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Big 2 (Packaging, Print)
Big 2
Introduction
This project was a self-initiated one that sprung from another hobby of mine; playing cards.

As an avid lover of cards and all sorts of card games, I always wanted to create my own deck, but felt it too daunting.  Having a bit of spare time on my hands, I decided to create a custom deck of cards for a very specific game known as Big 2.  

This game is very popular in Asia and one of my absolute favorites, so I felt it would be a great opportunity to design a deck that could allow beginners/newcomers to understand the game better.
Requirements
54 custom designs for each card
Custom tuck box design

As I only wanted to manufacture one set as a test, I really wanted to make sure it would last and be fun to use.  Some concepts that I wanted to highlight were

-Modern
-Easy to use and store
-Robust/Waterproof
-Safety
-Flexible and nice to hold
-Usable by all

In order to prevent numerous iterations of each design, I first began the search for a company that could manufacture the cards to the way I wanted and ship them to my address.  This would make designing easier as I would have a template and guideline that was familiar to the manfacturer.

After having settled on a manufacturer, it was time to start designing.
Initial Concepts
I very much wanted to incorporate medieval folklore into the design of the cards.  Big 2 is played with a normal deck of cards and I felt this would be boring and confusing to beginner players.  
I wanted to make the game both attractive and easier to understand as I had heard from numerous people that it was quite a difficult concept to grasp at first.

Big 2 has a hierarchy ranking of suits that goes (from low to high) Diamond, Clubs, Hearts, and then Spades. One of the most common complaints I had heard from newer players was that it was difficult to constantly have to remember this ranking as there was no designation on the cards or in the game.

I decided to brainstorm a bit on the potential ways to address this issue in my design and settled on using a very universally known hierarchy; Bronze, Silver, Gold, and Platinum.  
Early on, I felt that platinum looked a little too similar to silver and so I decided to replace it with blue diamond.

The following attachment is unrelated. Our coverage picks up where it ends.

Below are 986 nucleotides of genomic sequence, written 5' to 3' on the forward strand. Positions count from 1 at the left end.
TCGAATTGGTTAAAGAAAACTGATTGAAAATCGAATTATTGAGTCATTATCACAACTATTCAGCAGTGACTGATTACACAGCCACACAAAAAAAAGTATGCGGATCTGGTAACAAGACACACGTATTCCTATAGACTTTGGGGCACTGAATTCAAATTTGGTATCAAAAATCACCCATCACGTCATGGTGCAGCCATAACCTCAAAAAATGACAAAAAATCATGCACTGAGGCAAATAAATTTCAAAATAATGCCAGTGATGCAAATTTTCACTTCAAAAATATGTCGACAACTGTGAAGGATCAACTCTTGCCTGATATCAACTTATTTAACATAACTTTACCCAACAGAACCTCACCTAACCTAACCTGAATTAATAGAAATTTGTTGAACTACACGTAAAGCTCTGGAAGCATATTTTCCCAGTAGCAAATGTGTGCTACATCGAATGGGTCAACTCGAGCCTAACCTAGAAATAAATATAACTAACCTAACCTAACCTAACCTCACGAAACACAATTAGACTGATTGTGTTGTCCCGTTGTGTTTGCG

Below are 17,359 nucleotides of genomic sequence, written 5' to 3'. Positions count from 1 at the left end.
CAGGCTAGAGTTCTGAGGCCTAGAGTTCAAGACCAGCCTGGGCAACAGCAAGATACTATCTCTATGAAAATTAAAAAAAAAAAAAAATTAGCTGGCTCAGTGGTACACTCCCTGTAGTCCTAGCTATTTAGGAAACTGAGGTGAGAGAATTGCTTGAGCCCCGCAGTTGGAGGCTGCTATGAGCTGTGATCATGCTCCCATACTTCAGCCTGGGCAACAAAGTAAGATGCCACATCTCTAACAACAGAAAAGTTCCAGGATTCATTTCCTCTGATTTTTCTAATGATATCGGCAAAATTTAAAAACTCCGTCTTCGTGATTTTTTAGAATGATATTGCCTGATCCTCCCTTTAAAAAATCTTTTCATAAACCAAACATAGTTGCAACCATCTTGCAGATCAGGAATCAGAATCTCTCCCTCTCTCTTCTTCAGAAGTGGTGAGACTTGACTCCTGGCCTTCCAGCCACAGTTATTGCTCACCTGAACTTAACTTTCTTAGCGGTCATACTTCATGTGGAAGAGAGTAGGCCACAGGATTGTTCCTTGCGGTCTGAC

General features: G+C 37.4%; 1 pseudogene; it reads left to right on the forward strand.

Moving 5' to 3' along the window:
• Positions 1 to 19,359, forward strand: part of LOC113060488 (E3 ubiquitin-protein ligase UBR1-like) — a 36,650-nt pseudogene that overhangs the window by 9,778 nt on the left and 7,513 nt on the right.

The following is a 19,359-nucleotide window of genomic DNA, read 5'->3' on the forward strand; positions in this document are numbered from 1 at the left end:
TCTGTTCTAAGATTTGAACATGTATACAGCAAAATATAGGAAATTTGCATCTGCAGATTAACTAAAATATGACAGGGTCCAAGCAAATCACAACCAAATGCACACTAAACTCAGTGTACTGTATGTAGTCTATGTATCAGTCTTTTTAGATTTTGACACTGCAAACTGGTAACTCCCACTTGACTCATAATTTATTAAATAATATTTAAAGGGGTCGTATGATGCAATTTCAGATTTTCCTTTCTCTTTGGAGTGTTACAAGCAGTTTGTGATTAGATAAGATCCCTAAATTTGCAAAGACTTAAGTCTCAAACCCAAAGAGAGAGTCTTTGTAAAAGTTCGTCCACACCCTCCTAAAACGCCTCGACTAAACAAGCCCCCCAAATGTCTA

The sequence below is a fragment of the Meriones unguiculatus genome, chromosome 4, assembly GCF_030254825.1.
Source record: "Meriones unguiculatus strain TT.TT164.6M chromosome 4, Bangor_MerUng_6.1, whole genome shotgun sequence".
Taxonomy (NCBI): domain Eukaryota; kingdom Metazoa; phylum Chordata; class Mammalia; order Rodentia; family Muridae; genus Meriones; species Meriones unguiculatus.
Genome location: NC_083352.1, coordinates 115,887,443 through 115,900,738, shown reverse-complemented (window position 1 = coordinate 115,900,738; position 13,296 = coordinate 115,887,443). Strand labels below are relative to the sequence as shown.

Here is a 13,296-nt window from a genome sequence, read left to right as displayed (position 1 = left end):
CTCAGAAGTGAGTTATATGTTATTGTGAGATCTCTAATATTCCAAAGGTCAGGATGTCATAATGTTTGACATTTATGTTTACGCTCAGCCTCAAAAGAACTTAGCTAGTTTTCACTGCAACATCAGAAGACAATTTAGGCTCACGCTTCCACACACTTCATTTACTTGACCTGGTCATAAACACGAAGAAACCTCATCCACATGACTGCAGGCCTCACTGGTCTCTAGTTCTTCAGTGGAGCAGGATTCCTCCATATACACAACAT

By searching for some patterns and textures online, I was able to find very beautiful ones for the 4 suits and began to apply them to each card number design using a clipping mask.
Now that I had a very easy to understand hierarchy, it changed the way players understood the suits and the game.
Card Numbers
This was the most challenging part of the whole project as I would have to layout a different design for each number, therefore needing a different clipping mask for each number of every suit.  This means that 52 cards (not including Jokers) would require a completely unique clipping mask to account for the different designs.

This is an image of what each transformation would look like.
Now it was time to do the background design and back design.After a lot of blood, sweat, and tears, I completed 52 cards.
Card Background and Back
As I was going for a medieval theme, I wanted to incorporate a lot of characters written about in history or mythology such as mythical beasts, kings and queens, and so on.  I researched online for art on these characters and found 17 different designs that I would use.
I then set out to apply the designs to every card.  As the cards 2 of Diamonds, 2 of Clubs, 2 of Hearts, 2 of Spades, and 3 of Diamonds were quite unique/special, I decided to give them a more stand-out design and make them a bit more vibrant and easier to notice.  I then found a number of medieval and arcane patterns online and combined them to make the design on the back of the card.
Below is the final card art for all the cards I designed.
Tuck Box Design
Now that the cards were complete, I needed to design the tuck box that the cards would be stored in.  This was the template given to me by the manufacturing company and how it would look when it was folded.
Below is my design.
The Final Product​​​​​​​
Closing Remarks
Overall, this has been my favorite project to date.  It's something that I did recently, which means it demonstrates the best of my abilities currently.  It's something I am so passionate about and did only out of enjoyment.  I never expected it to get to a production stage as I felt it wasn't worth paying for, but I was so pleasantly surprised when it was delivered in such immaculate condition.  

Looking back at it now after having played with it for a number of games with friends and family, there are a lot of things I would change.

I definitely would make the patterns a bit more readable from distance as the textures can seem a bit dazzling and hard to read when there are a lot of cards in your hand.  I would also want to increase the opacity on some of the background designs to make them more noticeable, but I'm not sure if it would compromise the readibility.  

Having said all that, I'm still extremely pleased with how it turned out.  I can't wait to show it when someone mentions the game and I am still filled with pride when I see it sitting on my shelf.

I don't think I'll ever stop using it.
Big 2 (Packaging, Print)
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Published:

Big 2 (Packaging, Print)

Custom Medieval Playing Cards for the popular card game in Asia, Big 2.
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25
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Published:

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